- Sufficient pay is the top factor in driver retention for men and women, as measured by Tenstreet's and Stay Metrics' latest Stay Index, compiled with data from the second half of 2020. The index analyzes driver dissatisfaction and pain points, as well as what factors influence drivers' commitments to a carrier.
- Several pay-related issues ranked in the top 10 for either men and women, such as fair pay for the amount of work, fair pay for level of experience and fair pay compared to other carriers.
- Women valued work-life balance as an important retention factor more than men. Work-life balance and enough time for personal life ranked third and fourth, respectively, for women, but ranked seventh and 10th for men. The index includes responses from 500 women and 8,300 men.
Tenstreet described pay as "the most basic need" in the driver-carrier relationship, and several other research firms in the transport industry have revealed similar trends.
A WorkHound survey of 12,700 drivers last year found pay was the most critical factor to keep drivers happy.
Driver compensation ranked second on the American Transportation Research Institute's critical issues in the trucking industry report, the latest edition released in October 2020. Compensation ranks No. 1 among company drivers and No. 3 among owner-operators and independent contractors, according to ATRI, highlighting the importance of fair pay for transport firms with payrolled drivers.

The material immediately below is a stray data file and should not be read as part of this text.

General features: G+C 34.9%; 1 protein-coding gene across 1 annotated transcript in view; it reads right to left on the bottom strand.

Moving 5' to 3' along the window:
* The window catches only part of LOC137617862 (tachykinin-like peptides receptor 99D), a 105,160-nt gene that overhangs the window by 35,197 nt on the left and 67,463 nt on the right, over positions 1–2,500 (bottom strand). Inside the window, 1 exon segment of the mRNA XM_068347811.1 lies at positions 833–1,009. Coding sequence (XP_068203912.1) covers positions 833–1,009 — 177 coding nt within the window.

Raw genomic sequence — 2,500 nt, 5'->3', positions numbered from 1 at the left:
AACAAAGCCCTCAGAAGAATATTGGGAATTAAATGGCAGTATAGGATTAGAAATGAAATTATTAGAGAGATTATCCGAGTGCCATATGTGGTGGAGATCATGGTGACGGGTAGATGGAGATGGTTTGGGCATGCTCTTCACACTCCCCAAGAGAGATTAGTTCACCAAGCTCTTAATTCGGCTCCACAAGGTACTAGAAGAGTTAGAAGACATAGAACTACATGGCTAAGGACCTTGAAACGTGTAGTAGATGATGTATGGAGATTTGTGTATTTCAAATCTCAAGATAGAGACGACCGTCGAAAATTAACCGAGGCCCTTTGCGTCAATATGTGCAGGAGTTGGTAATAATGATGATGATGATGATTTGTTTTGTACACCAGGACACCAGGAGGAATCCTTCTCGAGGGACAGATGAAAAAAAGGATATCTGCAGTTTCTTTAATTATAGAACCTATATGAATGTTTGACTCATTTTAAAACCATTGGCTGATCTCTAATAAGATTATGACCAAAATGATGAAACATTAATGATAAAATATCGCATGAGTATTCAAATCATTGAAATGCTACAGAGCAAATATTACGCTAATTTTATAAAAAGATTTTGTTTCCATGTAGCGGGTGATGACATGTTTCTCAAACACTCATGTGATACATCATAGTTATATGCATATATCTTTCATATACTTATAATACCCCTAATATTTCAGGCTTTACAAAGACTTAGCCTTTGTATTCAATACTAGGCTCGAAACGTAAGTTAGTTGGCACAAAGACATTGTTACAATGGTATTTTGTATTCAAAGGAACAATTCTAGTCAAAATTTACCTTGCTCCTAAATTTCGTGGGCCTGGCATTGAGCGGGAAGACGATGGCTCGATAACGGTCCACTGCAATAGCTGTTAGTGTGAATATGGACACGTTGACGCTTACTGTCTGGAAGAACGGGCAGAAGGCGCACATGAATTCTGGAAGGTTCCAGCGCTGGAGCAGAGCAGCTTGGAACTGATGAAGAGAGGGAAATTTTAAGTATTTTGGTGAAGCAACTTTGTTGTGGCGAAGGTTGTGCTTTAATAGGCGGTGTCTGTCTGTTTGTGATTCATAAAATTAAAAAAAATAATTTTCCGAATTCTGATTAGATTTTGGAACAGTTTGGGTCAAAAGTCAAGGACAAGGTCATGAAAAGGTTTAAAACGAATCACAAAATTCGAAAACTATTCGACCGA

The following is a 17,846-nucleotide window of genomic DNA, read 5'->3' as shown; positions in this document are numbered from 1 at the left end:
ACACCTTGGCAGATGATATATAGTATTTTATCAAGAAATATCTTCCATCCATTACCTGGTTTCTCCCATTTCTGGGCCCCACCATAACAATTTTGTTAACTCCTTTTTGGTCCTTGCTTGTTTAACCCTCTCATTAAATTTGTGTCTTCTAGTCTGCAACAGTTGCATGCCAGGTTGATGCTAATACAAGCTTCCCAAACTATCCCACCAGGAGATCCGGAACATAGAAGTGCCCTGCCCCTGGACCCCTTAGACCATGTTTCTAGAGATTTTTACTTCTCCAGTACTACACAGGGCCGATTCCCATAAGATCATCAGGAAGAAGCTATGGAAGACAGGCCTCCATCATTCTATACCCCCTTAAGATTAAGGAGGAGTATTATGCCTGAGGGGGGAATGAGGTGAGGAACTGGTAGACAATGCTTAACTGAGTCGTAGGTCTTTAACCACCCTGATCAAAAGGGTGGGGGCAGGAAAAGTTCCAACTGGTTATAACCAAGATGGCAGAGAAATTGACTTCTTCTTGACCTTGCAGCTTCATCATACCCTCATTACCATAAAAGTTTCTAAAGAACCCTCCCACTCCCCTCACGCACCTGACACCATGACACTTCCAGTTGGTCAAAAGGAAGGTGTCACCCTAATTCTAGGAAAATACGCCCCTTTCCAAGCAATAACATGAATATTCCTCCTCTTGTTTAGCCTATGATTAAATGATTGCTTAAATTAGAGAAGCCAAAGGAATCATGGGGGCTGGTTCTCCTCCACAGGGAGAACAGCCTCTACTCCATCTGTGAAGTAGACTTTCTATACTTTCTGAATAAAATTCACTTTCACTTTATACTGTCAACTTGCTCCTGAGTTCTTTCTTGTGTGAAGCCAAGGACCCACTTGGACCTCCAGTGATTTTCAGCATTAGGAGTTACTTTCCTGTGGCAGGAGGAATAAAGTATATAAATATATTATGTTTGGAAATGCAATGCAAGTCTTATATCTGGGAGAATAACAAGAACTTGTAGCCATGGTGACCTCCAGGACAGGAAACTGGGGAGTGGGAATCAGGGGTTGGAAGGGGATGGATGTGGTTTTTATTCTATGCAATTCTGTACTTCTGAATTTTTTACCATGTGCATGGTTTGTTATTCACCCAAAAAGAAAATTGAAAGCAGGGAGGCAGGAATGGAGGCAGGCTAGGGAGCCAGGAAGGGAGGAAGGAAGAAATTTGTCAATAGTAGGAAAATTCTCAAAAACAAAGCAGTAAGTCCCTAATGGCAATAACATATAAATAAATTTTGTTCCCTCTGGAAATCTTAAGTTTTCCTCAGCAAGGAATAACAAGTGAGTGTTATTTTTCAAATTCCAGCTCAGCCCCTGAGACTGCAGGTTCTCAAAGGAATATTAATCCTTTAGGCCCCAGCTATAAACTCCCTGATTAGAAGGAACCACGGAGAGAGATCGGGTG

Driver satisfaction and retention became more important during the pandemic, when some drivers opted to stay home yet freight demand accelerated, amplifying the effects of the driver shortage.
"Many drivers believe the shortage and compensation are inextricably linked, and that the only solution to recruiting and retaining drivers is to increase pay or modify compensation models," ATRI's report stated.
The pay raises can tally up to significant expenses for transport firms, given that driver wages are typically the largest percentage of operational costs. Marten Transport spent $17.7 million on additional pay for company drivers last year. Werner Enterprises anticipates driver pay raises in its TL segment will reach up to $18 million for 2021.
Tenstreet's data indicates that raising wages can help fleets recruit and retain men and women, given the important of pay to both genders.
Top driver retention factors
|1||Enough pay/settlement||Enough pay/settlement|
|2||People I work with keep their promises||Pay is fair for the amount of work|
|3||Happy with work-life balance||People I work with keep their promises|
|4||Work hours leave enough time for person life||Pay is fair compared to other carriers|
|5||Pay is fair for the amount of work||Pay is fair for level of experience|
Source: Tenstreet and Stay Metrics Stay Index
Various estimates calculate women make up 2% to 10% of the current truck driving workforce. Recruiting more women could go a long way to easing the driver shortage, but fleets may have to tailor their recruitment strategies and workforce practices to appeal to what women want.
"The trucking industry is dominated by men. As such, the opinions and voices of women may be harder to hear and recognize," Tenstreet stated on its blog. That's why it compiles its index separately for men and women, "to identify issues that may be more important to either gender."
Tenstreet recommends fleets implement practices that address work-life balance, such as holiday pay and honoring home-time requests. Lawmakers also seek to bring more women into the trucking workforce. They introduced a bill to create an advisory board at the FMCSA. The board would report on education, training, outreach and other factors to help recruit and retain women in the industry.